Video Intercom Enhances Security At Co-op

By John Mosebar

Residents of The Sands, an upscale 111-unit co-op apartment building, share a midtown Manhattan neighborhood with the United Nations Headquarters—the latter a regular magnet for protestors seeking justice on a wide variety of international issues.

Often, the co-op’s entry vestibule provided protection for protestors looking to stay dry during a rainstorm or warm themselves on a cold New York winter day. They still couldn’t access The Sands lobby or elevator banks without first using a voice intercom system to buzz a tenant. But the throngs were a nuisance to tenants at a minimum—and represented a potential security problem, particularly when the doorman wasn’t on duty.

Video intercom system installed at The Sands co-op residence in New York City

The co-op board and the building’s management company worked together to find a solution. Their idea was a video intercom system that would allow the vestibule door to be kept locked at all times. The system would require visitors to use an outdoor unit to buzz a tenant who could then see and speak with the person before remotely unlocking the door to the vestibule. Once inside, the visitor would again summon the tenant using an identical video intercom before gaining lobby access.

The board sought bids for a system to meet the resident’s needs. The selected project, the installation of which was begun and completed in the summer of 2014, included the installation of video intercoms throughout the building. The outdoor and vestibule units are recessed, stainless steel panels including a color camera with a 170° view, a microphone and a digital keypad to page apartments. LED lighting built into the units helps identify visitors at night.

The units in the residents’ apartments allow them to speak with a visitor and zoom and tilt the front door camera to get a good view of the person. By pressing a button on the intercom, the resident unlocks the door into the vestibule. The intercom unit allows the door release timer to be set from only a few to as many as 20 seconds.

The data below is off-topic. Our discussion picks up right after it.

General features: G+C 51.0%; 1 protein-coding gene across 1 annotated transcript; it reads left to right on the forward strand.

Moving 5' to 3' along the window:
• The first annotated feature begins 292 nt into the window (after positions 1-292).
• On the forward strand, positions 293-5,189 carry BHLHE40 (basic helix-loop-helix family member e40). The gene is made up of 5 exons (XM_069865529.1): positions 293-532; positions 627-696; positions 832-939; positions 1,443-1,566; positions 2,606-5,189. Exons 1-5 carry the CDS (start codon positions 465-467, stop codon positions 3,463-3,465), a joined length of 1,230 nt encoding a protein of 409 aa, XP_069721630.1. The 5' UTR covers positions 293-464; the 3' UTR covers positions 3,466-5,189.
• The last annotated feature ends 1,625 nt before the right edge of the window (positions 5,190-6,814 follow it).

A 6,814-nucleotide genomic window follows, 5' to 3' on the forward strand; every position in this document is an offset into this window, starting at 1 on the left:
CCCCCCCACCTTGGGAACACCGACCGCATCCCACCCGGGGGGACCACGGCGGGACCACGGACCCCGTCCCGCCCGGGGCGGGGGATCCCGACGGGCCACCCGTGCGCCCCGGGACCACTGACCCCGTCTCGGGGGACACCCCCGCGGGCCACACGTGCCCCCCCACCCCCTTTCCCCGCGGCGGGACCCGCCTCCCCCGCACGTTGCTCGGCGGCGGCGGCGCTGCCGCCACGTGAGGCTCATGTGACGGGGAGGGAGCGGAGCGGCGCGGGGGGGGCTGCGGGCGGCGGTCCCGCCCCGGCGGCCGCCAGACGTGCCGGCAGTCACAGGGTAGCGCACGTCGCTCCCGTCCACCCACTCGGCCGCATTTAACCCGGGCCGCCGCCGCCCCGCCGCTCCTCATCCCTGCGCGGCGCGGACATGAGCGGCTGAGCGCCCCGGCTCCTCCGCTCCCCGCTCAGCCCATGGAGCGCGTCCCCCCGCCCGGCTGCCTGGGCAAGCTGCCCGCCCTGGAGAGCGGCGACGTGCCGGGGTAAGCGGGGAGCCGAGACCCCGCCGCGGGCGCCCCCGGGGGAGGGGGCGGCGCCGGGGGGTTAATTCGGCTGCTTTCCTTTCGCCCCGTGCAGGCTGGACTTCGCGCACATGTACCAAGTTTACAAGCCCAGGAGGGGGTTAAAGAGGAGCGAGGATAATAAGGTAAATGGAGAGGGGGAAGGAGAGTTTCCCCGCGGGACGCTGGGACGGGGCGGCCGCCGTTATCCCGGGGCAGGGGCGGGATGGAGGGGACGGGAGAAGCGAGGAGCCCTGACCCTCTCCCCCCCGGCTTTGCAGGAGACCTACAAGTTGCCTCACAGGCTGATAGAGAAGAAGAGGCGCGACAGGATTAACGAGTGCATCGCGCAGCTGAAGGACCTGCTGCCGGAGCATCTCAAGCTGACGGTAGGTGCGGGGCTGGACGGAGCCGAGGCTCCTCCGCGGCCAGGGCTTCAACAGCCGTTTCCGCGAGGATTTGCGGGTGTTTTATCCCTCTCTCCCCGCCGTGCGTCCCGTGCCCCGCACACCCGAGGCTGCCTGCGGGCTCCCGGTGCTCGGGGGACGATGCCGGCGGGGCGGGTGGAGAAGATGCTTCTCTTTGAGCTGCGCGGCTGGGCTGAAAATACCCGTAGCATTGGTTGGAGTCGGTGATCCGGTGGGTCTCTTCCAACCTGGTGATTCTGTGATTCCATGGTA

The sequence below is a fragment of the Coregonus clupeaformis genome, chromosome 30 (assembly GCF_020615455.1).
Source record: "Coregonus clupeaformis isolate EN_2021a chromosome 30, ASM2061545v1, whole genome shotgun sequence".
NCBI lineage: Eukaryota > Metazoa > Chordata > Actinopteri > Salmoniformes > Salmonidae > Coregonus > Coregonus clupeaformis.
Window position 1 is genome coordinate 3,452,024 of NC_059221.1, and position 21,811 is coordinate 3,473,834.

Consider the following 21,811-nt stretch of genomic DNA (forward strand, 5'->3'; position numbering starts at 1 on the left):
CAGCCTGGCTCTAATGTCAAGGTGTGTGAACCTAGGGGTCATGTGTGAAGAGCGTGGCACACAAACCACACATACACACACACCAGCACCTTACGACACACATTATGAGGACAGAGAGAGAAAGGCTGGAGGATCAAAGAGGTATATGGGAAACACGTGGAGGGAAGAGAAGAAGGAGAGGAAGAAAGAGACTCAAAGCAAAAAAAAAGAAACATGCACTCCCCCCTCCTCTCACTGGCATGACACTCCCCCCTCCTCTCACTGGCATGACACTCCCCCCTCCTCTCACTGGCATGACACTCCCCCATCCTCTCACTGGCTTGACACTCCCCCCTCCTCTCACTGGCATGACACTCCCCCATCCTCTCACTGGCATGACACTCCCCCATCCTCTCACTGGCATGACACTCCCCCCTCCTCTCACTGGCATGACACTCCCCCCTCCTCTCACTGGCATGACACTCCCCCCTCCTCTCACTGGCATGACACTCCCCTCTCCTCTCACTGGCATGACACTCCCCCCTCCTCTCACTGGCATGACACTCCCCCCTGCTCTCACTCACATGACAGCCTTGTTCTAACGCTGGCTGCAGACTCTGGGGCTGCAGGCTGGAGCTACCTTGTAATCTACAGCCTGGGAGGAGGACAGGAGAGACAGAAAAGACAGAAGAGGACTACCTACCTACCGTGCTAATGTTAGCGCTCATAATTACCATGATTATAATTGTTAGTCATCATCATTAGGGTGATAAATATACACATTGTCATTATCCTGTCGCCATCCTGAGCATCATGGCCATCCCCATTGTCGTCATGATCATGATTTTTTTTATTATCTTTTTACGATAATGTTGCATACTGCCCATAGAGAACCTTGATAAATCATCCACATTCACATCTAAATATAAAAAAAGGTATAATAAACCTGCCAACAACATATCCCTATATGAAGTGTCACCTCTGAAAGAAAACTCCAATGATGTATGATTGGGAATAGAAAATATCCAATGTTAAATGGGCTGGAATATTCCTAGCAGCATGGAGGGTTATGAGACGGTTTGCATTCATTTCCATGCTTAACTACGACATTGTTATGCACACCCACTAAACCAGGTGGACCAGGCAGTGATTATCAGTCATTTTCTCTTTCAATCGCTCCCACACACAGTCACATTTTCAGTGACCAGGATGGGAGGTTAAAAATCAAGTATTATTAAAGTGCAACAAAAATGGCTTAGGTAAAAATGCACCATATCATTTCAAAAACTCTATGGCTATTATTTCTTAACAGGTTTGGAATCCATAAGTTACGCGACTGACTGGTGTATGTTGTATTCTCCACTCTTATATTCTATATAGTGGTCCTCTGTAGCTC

The second unit guarding the lobby provides assurance that the visitor hasn’t allowed an unapproved person to attempt to enter the building at the same time. It takes a couple of extra seconds, but adds another layer of security for building tenants as it’s not uncommon for people with no business in the building to try to piggyback with an approved visitor.

One key to keeping the job affordable for the co-op owners was the project integrator’s ability to reuse cable from the previous 30-year-old voice intercom. The existing cable was copper in a PVC sheath that should last for decades to come. Running new cable throughout the building would have nearly doubled the cost of the project and added significantly to the three weeks it to complete installation.

Some residents had initial apprehension about a new technology, but that quickly evaporated as they judged the new video intercom system to be reliable and user friendly.

Co-op board member and resident Tom Uhl said the system has met with widespread approval. “There was some initial discussion about upgrading to another audio-only system,” he said. “But the video gives residents a better opportunity to see who they are letting into the lobby and the system gives our building better curb appeal.”

A voice-only intercom unit on the doorman’s desk allows him to remotely unlock either or both of the doors into the vestibule and lobby. He can then check with residents to get their permission to allow a visitor to continue upstairs or accept deliveries on a tenant’s behalf. Residents can also use their video intercom to communicate directly with the doorman.

The integrator praised a very cooperative building superintendent with helping to make the installation proceed smoothly. Having won the resident’s trust, the majority of them provided him with key to their apartments. That allowed installers to get into each unit—along with the super—even if no one was home. That saved significant time in scheduling and installation.

By being so involved in the process, the super also became very familiar with the system and could assist residents if they had any problems using the new units. Also, the project integrator provided each tenant with a printed sheet explaining how to use the system.

Next up at the Sands is a basic access control system to be installed at the front entrance allowing residents to use a key fob to enter the building without having to enter a code into the intercom panel.

And residents no longer have to worry about becoming unwillingly involved in world politics.

Mosebar serves as vice president of marketing for Aiphone. He is a 32-year veteran of the company, a manufacturer of security video intercoms.